Franklin Middle School students erupted into laughter Monday at the sight of their teachers bumping bellies while wearing sumo wrestling suits at a hip-hop physics assembly.
About 375 students in their second week at the newly reopened school cheered and danced in the school gymnasium during the FMA Live! Forces in Motion program, which embraces a hip-hop concert format to inspire science and math students.
Franklin is a STEM (science, technology, engineering and math) community school that just reopened as a Minneapolis district school after being sold to a charter school in 2009. Students from Lucy Laney, Nellie Stone Johnson and Bethune elementary schools feed into Franklin.
The traveling 45-minute show, founded by Honeywell and NASA, teaches Sir Isaac Newton’s laws of motion and his universal law of gravity through hip-hop songs and interactive activities.
Three of the onstage performers sang lyrics like, “Newton’s third law, this is what it be, everything you push, pushes back equally” to demonstrate the scientific principles of action and reaction to the students.
Sometimes students are intimidated by STEM courses, but the performance helped make it accessible, said Franklin Middle School Principal Karon Cunningham.
“It brought it to life for the kids,” she said.
Students jumped up and raised their hands in the air when asked to participate in the show. Janeisha Fullilove, 11, and Iyonna Riddley, 14, volunteered to springboard up onto a Velcro wall to demonstrate Newton’s first law of inertia.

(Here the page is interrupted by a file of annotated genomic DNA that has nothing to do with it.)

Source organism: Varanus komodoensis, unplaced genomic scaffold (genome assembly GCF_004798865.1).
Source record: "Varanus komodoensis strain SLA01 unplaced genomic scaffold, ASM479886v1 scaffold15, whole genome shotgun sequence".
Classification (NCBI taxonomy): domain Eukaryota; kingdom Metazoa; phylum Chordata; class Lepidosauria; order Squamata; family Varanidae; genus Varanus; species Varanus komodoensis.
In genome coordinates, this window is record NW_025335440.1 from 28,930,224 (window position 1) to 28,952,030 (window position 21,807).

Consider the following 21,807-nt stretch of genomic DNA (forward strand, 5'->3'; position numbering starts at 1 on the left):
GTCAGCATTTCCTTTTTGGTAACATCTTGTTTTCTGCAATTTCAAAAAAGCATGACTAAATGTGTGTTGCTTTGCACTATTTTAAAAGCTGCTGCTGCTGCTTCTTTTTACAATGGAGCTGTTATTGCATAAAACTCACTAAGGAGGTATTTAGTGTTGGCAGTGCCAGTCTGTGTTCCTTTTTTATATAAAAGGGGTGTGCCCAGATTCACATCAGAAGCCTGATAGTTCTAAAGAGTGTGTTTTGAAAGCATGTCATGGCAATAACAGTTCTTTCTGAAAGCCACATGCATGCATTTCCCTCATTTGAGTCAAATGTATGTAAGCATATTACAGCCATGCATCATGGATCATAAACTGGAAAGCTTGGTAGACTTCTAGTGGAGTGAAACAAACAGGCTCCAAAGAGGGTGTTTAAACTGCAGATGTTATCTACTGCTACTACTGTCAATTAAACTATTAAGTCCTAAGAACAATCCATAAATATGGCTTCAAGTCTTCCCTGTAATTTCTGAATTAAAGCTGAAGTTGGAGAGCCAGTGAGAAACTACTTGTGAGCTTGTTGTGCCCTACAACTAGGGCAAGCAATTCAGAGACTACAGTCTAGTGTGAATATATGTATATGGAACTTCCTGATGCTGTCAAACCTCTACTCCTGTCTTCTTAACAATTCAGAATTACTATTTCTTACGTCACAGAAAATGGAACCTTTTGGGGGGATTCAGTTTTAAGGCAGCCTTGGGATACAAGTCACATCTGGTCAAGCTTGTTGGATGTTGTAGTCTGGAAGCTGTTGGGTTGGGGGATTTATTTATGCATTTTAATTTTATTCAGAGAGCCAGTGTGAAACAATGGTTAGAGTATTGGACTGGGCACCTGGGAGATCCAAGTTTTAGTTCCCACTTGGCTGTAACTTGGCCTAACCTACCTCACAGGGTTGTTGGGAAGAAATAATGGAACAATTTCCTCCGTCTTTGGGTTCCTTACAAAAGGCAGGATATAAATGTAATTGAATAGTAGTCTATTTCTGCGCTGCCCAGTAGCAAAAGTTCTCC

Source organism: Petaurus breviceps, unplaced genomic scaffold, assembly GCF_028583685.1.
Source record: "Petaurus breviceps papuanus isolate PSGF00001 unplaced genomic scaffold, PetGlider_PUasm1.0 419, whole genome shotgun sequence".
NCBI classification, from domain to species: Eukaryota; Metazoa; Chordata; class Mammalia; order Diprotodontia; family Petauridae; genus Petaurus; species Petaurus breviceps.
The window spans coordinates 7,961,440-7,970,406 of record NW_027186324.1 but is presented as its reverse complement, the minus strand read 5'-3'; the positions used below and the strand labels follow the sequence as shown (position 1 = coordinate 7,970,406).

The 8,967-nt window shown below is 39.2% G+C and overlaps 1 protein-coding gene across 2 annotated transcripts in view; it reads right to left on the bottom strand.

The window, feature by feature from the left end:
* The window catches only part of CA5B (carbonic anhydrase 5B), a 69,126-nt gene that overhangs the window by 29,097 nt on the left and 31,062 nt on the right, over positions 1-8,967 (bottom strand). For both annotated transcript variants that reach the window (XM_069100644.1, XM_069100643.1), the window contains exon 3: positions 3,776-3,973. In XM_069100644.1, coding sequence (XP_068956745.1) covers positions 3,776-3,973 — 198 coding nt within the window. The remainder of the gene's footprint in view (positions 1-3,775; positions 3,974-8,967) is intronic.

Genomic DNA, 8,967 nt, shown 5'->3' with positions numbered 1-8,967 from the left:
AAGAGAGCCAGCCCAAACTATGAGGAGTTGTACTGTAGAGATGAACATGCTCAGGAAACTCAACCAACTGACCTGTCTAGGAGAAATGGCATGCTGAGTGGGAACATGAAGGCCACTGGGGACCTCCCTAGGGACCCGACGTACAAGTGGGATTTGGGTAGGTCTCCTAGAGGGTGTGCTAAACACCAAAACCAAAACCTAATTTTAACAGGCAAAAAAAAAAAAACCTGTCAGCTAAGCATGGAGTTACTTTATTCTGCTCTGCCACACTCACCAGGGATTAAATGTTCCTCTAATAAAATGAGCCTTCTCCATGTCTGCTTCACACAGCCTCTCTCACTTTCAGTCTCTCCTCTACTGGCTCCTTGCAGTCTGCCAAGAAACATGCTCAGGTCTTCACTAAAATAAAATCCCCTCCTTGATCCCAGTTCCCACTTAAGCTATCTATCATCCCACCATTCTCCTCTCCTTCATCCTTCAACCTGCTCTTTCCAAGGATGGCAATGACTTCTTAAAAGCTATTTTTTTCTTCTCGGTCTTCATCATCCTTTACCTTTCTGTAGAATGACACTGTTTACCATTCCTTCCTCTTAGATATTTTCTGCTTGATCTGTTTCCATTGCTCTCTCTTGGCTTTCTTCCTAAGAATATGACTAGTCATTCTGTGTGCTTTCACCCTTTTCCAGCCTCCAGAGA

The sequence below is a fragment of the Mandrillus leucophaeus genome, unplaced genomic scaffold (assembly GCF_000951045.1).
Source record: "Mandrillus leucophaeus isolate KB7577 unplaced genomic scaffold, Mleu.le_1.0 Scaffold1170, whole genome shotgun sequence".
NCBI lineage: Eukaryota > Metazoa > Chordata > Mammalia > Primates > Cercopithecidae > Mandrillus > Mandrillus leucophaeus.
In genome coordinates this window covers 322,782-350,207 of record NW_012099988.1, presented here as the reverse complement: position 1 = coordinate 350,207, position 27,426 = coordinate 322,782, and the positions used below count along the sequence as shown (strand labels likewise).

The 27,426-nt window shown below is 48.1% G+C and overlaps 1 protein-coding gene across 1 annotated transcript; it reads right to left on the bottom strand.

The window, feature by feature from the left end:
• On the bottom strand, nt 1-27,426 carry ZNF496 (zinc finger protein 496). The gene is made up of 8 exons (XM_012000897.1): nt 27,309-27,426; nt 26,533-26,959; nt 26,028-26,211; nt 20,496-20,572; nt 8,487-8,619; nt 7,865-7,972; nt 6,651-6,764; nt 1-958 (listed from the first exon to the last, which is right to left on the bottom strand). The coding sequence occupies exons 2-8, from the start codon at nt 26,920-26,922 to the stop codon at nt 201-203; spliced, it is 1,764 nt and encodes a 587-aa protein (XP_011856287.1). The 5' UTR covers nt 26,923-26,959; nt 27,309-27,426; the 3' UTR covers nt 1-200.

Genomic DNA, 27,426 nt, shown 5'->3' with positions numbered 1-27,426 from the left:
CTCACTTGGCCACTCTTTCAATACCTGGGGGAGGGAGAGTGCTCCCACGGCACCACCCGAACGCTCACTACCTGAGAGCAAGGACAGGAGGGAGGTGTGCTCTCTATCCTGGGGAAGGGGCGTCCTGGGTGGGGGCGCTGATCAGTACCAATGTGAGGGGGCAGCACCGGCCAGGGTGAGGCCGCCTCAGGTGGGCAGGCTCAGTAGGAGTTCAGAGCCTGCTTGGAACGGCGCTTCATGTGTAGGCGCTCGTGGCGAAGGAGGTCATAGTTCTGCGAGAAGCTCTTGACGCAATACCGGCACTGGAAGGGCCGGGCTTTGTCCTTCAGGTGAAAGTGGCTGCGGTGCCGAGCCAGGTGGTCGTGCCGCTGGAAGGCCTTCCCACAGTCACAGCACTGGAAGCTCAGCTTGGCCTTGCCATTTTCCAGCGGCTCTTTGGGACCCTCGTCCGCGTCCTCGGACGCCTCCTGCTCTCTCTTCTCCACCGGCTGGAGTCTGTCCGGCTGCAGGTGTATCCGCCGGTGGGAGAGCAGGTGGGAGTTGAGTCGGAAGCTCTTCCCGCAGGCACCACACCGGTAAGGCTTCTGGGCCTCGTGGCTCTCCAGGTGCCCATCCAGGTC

Iyonna said the concert strengthened her love of science. “It encouraged me to do something in science when I get older,” she said.
FMA Live has traveled to more than 1,100 schools since its start in 2004. The concert kicked off its 2015 tour with Franklin Middle School.
The name FMA is a play on Newton’s second law, which deals with force, mass and acceleration.
The performers used a soccer trick to teach that law. Shalonda Cunningham, 11, kicked three soccer balls into a goal net. To prove the law that force is equal to mass multiplied by acceleration, Cunningham tried to push a human-sized soccer ball into the net.
During the final act, students put all three laws together by hurling balls at a target that released yellow slime onto their teacher.
FMA Live also provides teachers with classroom resources, and students can sign up for its space camp scholarships.
The event wrapped up with a video of space-related career opportunities so students understood that astronauts aren’t the only ones who work for NASA.
“Every rock star needs an entourage,” said Karen Howell, the school’s media specialist and computer class teacher.
The concert, she said, helped students realize that their futures are rich with possibilities.